Latium & Geography

"Go," he said, "and tell the Romans that by heaven's will my Rome shall be capital of the world. Let them learn to be soldiers. Let them know, and teach their children, that no power on earth can stand against Roman arms." -Livy, History I, xvi


During the period of the first kings around 509 BC there were actually very many cities in Italy and Rome was just one of them. The Italian Peninsula is located right in the heart of the Mediterranean Sea. Rome is located right in the heart of Italy on a large plain known as Latium. (see The Geography of Italy)

This area was a very fertile area with great weather and many places for farmers to settle and grow various crops such as wheat, grapes, and olives. There have been many discoveries made by archaeologists of people living back as far as 1100 BC who were farmers and herders just like most of their neighbors around the Mediterranean. The people of Latium were called Latins and they all spoke the same language.

In the north were the Etruscan city-states, and in the south were the Greeks. Together the Etruscans and the Greeks traded with other cultures from all over the whole Mediterranean Sea. They were very rich and the area was perfect for their lifestyles.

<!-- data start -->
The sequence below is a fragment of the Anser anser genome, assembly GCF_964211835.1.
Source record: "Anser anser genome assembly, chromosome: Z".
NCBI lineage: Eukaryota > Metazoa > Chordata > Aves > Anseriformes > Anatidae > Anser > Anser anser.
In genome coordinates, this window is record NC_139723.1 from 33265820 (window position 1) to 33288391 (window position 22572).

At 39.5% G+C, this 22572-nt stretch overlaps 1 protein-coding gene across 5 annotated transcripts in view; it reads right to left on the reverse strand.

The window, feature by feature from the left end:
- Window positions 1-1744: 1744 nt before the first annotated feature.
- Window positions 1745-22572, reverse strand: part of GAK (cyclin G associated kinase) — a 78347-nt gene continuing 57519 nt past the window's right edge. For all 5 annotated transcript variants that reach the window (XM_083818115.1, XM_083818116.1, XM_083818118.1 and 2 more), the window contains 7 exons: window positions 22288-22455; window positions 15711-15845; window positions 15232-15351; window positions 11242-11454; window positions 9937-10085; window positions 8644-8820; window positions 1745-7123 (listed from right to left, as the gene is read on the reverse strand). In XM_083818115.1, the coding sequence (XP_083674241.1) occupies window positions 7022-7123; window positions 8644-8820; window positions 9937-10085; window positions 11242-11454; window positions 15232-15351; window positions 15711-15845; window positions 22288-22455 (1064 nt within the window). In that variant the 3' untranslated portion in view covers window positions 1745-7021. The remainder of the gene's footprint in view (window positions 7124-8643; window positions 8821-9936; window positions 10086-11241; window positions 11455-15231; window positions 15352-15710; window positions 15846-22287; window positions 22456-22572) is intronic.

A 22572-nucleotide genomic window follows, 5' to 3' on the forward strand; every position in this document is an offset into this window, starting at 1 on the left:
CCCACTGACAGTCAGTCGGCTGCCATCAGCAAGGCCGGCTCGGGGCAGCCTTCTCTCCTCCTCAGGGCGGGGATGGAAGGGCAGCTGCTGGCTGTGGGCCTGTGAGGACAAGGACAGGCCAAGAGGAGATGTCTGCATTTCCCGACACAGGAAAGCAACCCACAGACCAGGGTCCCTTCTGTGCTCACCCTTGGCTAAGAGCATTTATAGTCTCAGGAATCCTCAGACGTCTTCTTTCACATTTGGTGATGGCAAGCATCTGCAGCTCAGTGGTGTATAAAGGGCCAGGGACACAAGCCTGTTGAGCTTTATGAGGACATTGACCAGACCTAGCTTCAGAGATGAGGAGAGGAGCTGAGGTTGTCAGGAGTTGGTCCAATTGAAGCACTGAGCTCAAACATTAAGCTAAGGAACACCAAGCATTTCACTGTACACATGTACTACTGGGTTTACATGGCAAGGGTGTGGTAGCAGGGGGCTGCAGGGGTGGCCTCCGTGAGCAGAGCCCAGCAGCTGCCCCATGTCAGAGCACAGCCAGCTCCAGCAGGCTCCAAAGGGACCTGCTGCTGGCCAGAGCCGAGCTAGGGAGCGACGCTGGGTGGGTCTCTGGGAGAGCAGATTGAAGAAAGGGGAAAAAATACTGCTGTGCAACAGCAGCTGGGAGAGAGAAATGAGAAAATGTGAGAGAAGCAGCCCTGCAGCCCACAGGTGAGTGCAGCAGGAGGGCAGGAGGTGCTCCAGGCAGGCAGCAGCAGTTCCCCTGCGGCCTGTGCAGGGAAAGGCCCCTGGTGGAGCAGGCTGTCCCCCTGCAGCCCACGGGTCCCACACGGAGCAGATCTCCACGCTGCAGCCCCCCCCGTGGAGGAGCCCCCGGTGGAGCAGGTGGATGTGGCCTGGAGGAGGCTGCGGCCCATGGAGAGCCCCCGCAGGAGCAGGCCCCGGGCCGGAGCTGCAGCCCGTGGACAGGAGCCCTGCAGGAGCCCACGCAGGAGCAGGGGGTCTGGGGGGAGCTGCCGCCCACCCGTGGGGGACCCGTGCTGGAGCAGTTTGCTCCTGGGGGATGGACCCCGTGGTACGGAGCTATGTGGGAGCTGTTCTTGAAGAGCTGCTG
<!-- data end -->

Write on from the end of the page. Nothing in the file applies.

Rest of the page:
Rome was right located between them. Rome lay 12 miles inland from the sea on the Tiber River, the border between Latium and Etruria and the Latium plain was ideal for them as well. In fact the ancient Roman historian Livy who lived from 59 BC to 17 AD said some interesting things about Rome, that it was placed in the center of the world, and when he described the area he said that there was a good reason that men and the gods chose this spot. He went on to say that it was a very well protected area from any attackers because it was situated on seven hills and the famous Tiber River was very close by, around 15 miles, and if you went down the river it wouldn't take long to journey right into the big Mediterranean Sea.

Rome was truly an ideal location, being near the mouth of the Tiber where they could cross its narrow yet firm banks easily. Her steep hills and marshy valleys made each area very isolated and the whole area a hard place to attack. Flocks and herds could graze in the wooded slopes in peace.

Italy was indeed close to all their big neighbors, Spain in the west, Greece in the east, and Africa in the south. Over the centuries Rome expanded its borders all the way to each of these places believing that "the gods destined Rome to rule the world." They even gave the Mediterranean Sea a new name, "Mare Nostrum" which means "our sea."